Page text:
Transfusion safety during the COVID-19 pandemic
Background and objectives: Early in the pandemic, the transmissibility of coronavirus disease-19 (COVID-19) by transfusion was unknown. We piloted a systematic, post-donation outreach programme to contact blood donors and inquired about symptoms post-donation.
Materials and methods: Persons who donated on on May 1 and 2, 2020 were contacted 3 days post-donation, by phone to assess COVID-19-related symptoms. Half of the donors were administered a short questionnaire, consisting of only three questions. Others were questioned using a longer, more specific questionnaire. If symptoms were reported, products were quarantined until donors were contacted again by a trained nurse who more thoroughly assessed the likelihood of COVID-19. Blood products were withdrawn if symptoms indicative of COVID-19 were identified.
Results: Of 654 donors, 609 (93.1%) were successfully contacted. Of 310 donors who answered the short questionnaire and 299 who answered the long questionnaire, 19 (6.1%) and 8 (2.7%) had one or more symptoms, respectively. Based on the nurses’ assessment, two donations (0.3%) had to be withdrawn.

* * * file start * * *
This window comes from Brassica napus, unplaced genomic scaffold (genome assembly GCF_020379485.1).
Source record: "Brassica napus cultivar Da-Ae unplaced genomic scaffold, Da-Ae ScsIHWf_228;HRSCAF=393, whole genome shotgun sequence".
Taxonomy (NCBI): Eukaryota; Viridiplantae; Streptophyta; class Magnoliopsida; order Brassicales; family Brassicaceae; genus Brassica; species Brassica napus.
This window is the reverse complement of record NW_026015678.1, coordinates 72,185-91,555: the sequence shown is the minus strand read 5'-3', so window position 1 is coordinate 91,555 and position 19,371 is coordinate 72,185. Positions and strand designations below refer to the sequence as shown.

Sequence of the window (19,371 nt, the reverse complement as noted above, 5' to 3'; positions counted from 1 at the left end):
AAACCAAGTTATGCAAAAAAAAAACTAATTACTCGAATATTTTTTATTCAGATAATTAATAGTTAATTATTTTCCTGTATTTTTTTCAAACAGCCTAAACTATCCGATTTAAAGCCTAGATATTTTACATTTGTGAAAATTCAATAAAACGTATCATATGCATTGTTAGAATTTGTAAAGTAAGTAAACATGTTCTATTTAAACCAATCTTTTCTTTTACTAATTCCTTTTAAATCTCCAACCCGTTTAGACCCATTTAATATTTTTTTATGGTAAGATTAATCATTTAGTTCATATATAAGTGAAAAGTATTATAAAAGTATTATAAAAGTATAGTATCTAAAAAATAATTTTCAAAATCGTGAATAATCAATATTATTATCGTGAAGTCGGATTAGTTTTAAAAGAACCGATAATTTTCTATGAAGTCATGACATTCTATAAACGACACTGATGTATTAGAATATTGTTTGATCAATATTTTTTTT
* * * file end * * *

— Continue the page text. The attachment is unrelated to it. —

Conclusion: These results suggest that actively seeking post-donation information might be feasible to mitigate emerging, unqualified transfusion risks.
Lewin A, Renaud C, Boivin A, Germain M. Active seeking of post-donation information to minimize a potential threat to transfusion safety: A pilot programme in the context of the COVID-19 pandemic. Vox Sang. 2021 Nov 23. doi: 10.1111/vox.13218. Epub ahead of print. PMID: 34816443.